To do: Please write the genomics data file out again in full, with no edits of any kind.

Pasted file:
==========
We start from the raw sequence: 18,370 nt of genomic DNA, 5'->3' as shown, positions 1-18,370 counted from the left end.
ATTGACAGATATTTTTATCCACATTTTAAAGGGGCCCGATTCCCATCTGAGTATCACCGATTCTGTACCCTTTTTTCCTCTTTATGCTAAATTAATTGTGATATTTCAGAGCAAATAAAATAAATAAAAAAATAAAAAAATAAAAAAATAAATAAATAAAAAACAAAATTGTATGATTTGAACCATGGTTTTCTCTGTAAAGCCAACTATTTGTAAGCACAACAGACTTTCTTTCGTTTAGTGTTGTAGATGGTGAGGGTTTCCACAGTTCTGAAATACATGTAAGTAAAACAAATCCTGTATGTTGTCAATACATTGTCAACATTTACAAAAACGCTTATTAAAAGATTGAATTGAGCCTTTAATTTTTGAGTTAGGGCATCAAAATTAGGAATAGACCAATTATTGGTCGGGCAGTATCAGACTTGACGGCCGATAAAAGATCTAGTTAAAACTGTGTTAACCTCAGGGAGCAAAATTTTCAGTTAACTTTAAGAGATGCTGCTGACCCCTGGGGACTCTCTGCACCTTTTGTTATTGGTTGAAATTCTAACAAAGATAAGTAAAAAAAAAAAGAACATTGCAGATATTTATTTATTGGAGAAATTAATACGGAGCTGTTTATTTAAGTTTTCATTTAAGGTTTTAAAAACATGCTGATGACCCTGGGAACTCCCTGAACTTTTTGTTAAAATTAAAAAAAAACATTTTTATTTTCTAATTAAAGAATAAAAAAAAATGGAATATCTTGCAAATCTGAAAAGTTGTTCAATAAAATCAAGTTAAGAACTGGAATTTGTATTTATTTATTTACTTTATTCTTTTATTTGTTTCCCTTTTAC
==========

We start from the raw sequence: 18,370 nt of genomic DNA, 5'->3' as shown, positions 1-18,370 counted from the left end.
ATTGACAGATATTTTTATCCACATTTTAAAGGGGCCCGATTCCCATCTGAGTATCACCGATTCTGTACCCTTTTTTCCTCTTTATGCTAAATTAATTGTGATATTTCAGAGCAAATAAAATAAATAAAAAAATAAAAAAATAAAAAAATAAATAAATAAAAAACAAAATTGTATGATTTGAACCATGGTTTTCTCTGTAAAGCCAACTATTTGTAAGCACAACAGACTTTCTTTCGTTTAGTGTTGTAGATGGTGAGGGTTTCCACAGTTCTGAAATACATGTAAGTAAAACAAATCCTGTATGTTGTCAATACATTGTCAACATTTACAAAAACGCTTATTAAAAGATTGAATTGAGCCTTTAATTTTTGAGTTAGGGCATCAAAATTAGGAATAGACCAATTATTGGTCGGGCAGTATCAGACTTGACGGCCGATAAAAGATCTAGTTAAAACTGTGTTAACCTCAGGGAGCAAAATTTTCAGTTAACTTTAAGAGATGCTGCTGACCCCTGGGGACTCTCTGCACCTTTTGTTATTGGTTGAAATTCTAACAAAGATAAGTAAAAAAAAAAAGAACATTGCAGATATTTATTTATTGGAGAAATTAATACGGAGCTGTTTATTTAAGTTTTCATTTAAGGTTTTAAAAACATGCTGATGACCCTGGGAACTCCCTGAACTTTTTGTTAAAATTAAAAAAAAACATTTTTATTTTCTAATTAAAGAATAAAAAAAAATGGAATATCTTGCAAATCTGAAAAGTTGTTCAATAAAATCAAGTTAAGAACTGGAATTTGTATTTATTTATTTACTTTATTCTTTTATTTGTTTCCCTTTTAC